6.3 Gender-Related Data Needs and Tools

A proposal writer may or may not have social and gender data from primary sources (i.e. consultations or surveys conducted for national climate plans and strategies or the project being elaborated in the funding proposal) or secondary sources (e.g., national statistics or existing gender reports). Below are various dimensions to consider when collecting gender-sensitive data. Box 6 lists additional literature sources on gender-sensitive data collection methodologies.

During project design, gender data are used to:

  • Identify the gender-related barriers and opportunities relevant to project success
  • Predict potential impacts of the project design on gender relations and gender equality
  • Modify project objectives, strategies, and indicators to promote more gender-balanced participation and benefit distribution and identify ways to advance gender equality
  • Supply baseline data for gender-related indicators
  • Determine the level of financial resources required for gender sensitive/responsive design, implementation, monitoring and evaluation activities.

Gender analysis typically relies on a combination of primary and secondary data, both qualitative and quantitative data:

  • Primary data methodologies include focus groups, workshops, key informant interviews, and formal surveys.
  • Secondary data include formal national statistics and existing gender reports, including journal articles, project reports, and the like.

Gender-related data can be collected via:

  • Dedicated gender analysis tools and methodologies (e.g., gender division of labor, gender budgeting, gender audit, social mapping)
  • Adapted sectoral tools (e.g., gender-sensitive climate vulnerability assessments, institutional analyses, value chain analyses) or tools that span multiple sectors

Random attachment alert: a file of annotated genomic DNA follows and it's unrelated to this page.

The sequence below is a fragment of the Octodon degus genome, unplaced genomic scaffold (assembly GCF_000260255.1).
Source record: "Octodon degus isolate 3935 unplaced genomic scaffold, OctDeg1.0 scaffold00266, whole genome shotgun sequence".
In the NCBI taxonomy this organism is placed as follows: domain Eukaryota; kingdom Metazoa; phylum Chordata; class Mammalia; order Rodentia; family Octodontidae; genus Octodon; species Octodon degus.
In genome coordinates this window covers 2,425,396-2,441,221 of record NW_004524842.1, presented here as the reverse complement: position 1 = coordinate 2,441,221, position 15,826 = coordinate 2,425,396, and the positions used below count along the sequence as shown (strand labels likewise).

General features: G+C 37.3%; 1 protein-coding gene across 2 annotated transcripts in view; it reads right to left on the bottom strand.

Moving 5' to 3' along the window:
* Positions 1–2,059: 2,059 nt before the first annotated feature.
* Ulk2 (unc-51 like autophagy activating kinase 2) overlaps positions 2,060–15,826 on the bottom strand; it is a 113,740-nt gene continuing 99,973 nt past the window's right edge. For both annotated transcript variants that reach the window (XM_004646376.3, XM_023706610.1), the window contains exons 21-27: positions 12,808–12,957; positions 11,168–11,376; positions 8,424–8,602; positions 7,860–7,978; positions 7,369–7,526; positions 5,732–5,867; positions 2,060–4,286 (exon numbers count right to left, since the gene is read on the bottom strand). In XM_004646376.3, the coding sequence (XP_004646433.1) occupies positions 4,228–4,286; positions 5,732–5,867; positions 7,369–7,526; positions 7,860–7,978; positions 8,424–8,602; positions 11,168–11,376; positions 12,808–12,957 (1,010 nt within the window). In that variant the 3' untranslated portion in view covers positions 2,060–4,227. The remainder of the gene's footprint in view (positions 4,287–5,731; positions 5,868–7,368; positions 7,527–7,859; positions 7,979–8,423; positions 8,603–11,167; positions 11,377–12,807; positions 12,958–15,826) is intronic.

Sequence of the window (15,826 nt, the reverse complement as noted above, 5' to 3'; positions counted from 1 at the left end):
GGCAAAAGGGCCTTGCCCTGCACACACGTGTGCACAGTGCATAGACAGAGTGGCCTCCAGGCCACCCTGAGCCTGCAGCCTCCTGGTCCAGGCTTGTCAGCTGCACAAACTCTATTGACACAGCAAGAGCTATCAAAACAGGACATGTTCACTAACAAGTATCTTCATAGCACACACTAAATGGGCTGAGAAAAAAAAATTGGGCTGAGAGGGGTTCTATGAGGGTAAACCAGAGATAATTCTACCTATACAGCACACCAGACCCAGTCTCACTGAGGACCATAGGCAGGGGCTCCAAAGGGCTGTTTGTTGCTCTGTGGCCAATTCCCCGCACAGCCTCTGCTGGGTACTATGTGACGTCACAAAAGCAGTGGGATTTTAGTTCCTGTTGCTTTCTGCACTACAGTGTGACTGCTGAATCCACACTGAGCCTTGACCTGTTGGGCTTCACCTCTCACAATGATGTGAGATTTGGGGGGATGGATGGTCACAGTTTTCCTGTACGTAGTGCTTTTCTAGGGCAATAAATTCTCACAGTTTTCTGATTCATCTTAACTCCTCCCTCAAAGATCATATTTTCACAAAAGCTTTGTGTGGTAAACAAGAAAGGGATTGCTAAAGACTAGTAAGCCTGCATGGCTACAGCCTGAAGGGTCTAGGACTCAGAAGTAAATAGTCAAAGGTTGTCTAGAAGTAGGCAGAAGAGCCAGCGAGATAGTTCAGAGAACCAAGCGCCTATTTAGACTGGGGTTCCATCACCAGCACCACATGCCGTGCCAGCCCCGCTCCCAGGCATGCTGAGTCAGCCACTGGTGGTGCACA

• Adjustments to stakeholder analyses and participatory consultations conducted for project design, such as including more women in consultative processes;holding sex-segregated consultations;and tailoring questions to identify gender differences in climate change perceptions, needs and interests, barriers, opportunities, and priorities.

A gender-sensitive approach to stakeholder analysis (see Section 10) identifies differences in knowledge, interests, priorities, and power among:

  • Key stakeholder groups, including gender advocates and women’s organizations, as well as representatives from the ministries for gender/women’s affairs
  • Gender differences within stakeholder groups
  • Differences of interest between women and men
  • Differences of interest among women and among men.

A gender-sensitive approach to institutional analysis focuses both on staffing and programming capacity issues:

  • For staffing, these analyses help to identify critical gender imbalances of staffing at various levels (e.g., too few women field staff or top managers)
  • For program implementation, these analyses identify the existing gender mainstreaming capacity of staff to carry out projects in a gender-sensitive manner, needs for capacity-building and external gender expertise, and other barriers to gender-sensitive programming such as high-level commitment.

A gender-sensitive approach to stakeholder consultation includes:

  • Gender-balanced invitations to consultation, as well as ensuring inclusion of legitimate representatives of women’s organizations
  • Attention to logistical issues to ensure timings and locations that are convenient to women and facilitation conducive to women’s full participation
  • Fact-finding from men and women via direct observation, group and individual interviews, needs assessments, mapping, and formal surveys.

There are advantages and disadvantages of doing sex-segregated consultations and working with women-only groups. These decisions depend on local cultural preferences. In some settings, women-only groups encourage women to participate more fully and inspire greater ownership by women over the outcomes of the decision-making process. Disadvantages may include a less diverse knowledge base among group participants and lower priority for the recommendations of women.

Box 6. Further reading about gender-sensitive data collection methodologies